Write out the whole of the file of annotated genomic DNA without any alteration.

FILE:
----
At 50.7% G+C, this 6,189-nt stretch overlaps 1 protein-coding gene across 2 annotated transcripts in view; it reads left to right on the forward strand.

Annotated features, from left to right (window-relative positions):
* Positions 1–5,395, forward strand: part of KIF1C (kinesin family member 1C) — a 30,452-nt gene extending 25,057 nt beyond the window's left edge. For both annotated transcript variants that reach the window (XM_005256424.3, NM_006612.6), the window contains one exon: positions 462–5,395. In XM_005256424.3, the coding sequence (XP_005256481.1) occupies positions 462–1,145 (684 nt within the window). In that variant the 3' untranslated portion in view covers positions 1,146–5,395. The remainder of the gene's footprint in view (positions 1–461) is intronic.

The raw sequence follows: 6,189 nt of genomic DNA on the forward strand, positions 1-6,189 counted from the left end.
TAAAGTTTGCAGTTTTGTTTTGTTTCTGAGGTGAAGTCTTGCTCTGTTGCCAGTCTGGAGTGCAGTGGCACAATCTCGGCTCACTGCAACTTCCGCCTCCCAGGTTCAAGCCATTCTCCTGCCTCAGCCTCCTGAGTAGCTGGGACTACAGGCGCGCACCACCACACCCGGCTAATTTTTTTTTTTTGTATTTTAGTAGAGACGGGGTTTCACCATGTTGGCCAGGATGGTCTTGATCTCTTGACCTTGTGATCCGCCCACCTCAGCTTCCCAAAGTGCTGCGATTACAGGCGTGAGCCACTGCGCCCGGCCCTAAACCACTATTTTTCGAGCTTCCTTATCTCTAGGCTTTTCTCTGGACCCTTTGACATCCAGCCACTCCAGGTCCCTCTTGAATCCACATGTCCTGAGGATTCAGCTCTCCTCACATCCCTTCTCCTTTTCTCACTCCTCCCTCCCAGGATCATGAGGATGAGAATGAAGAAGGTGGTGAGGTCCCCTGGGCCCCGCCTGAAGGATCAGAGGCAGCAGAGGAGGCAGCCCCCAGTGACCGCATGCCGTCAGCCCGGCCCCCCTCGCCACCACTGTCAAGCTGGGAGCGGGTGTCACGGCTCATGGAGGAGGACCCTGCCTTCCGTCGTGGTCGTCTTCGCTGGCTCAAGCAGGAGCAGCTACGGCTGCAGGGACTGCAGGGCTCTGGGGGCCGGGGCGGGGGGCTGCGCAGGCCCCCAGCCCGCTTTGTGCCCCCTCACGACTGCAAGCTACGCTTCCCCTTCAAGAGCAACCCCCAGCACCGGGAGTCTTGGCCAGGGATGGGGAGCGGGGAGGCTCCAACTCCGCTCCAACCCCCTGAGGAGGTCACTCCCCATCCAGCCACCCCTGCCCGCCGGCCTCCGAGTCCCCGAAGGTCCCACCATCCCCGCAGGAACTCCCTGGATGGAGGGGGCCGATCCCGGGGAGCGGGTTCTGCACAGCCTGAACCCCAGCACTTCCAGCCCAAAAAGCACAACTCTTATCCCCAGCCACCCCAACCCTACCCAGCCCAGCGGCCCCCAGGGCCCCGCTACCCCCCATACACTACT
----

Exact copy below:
At 50.7% G+C, this 6,189-nt stretch overlaps 1 protein-coding gene across 2 annotated transcripts in view; it reads left to right on the forward strand.

Annotated features, from left to right (window-relative positions):
* Positions 1–5,395, forward strand: part of KIF1C (kinesin family member 1C) — a 30,452-nt gene extending 25,057 nt beyond the window's left edge. For both annotated transcript variants that reach the window (XM_005256424.3, NM_006612.6), the window contains one exon: positions 462–5,395. In XM_005256424.3, the coding sequence (XP_005256481.1) occupies positions 462–1,145 (684 nt within the window). In that variant the 3' untranslated portion in view covers positions 1,146–5,395. The remainder of the gene's footprint in view (positions 1–461) is intronic.

The raw sequence follows: 6,189 nt of genomic DNA on the forward strand, positions 1-6,189 counted from the left end.
TAAAGTTTGCAGTTTTGTTTTGTTTCTGAGGTGAAGTCTTGCTCTGTTGCCAGTCTGGAGTGCAGTGGCACAATCTCGGCTCACTGCAACTTCCGCCTCCCAGGTTCAAGCCATTCTCCTGCCTCAGCCTCCTGAGTAGCTGGGACTACAGGCGCGCACCACCACACCCGGCTAATTTTTTTTTTTTGTATTTTAGTAGAGACGGGGTTTCACCATGTTGGCCAGGATGGTCTTGATCTCTTGACCTTGTGATCCGCCCACCTCAGCTTCCCAAAGTGCTGCGATTACAGGCGTGAGCCACTGCGCCCGGCCCTAAACCACTATTTTTCGAGCTTCCTTATCTCTAGGCTTTTCTCTGGACCCTTTGACATCCAGCCACTCCAGGTCCCTCTTGAATCCACATGTCCTGAGGATTCAGCTCTCCTCACATCCCTTCTCCTTTTCTCACTCCTCCCTCCCAGGATCATGAGGATGAGAATGAAGAAGGTGGTGAGGTCCCCTGGGCCCCGCCTGAAGGATCAGAGGCAGCAGAGGAGGCAGCCCCCAGTGACCGCATGCCGTCAGCCCGGCCCCCCTCGCCACCACTGTCAAGCTGGGAGCGGGTGTCACGGCTCATGGAGGAGGACCCTGCCTTCCGTCGTGGTCGTCTTCGCTGGCTCAAGCAGGAGCAGCTACGGCTGCAGGGACTGCAGGGCTCTGGGGGCCGGGGCGGGGGGCTGCGCAGGCCCCCAGCCCGCTTTGTGCCCCCTCACGACTGCAAGCTACGCTTCCCCTTCAAGAGCAACCCCCAGCACCGGGAGTCTTGGCCAGGGATGGGGAGCGGGGAGGCTCCAACTCCGCTCCAACCCCCTGAGGAGGTCACTCCCCATCCAGCCACCCCTGCCCGCCGGCCTCCGAGTCCCCGAAGGTCCCACCATCCCCGCAGGAACTCCCTGGATGGAGGGGGCCGATCCCGGGGAGCGGGTTCTGCACAGCCTGAACCCCAGCACTTCCAGCCCAAAAAGCACAACTCTTATCCCCAGCCACCCCAACCCTACCCAGCCCAGCGGCCCCCAGGGCCCCGCTACCCCCCATACACTACT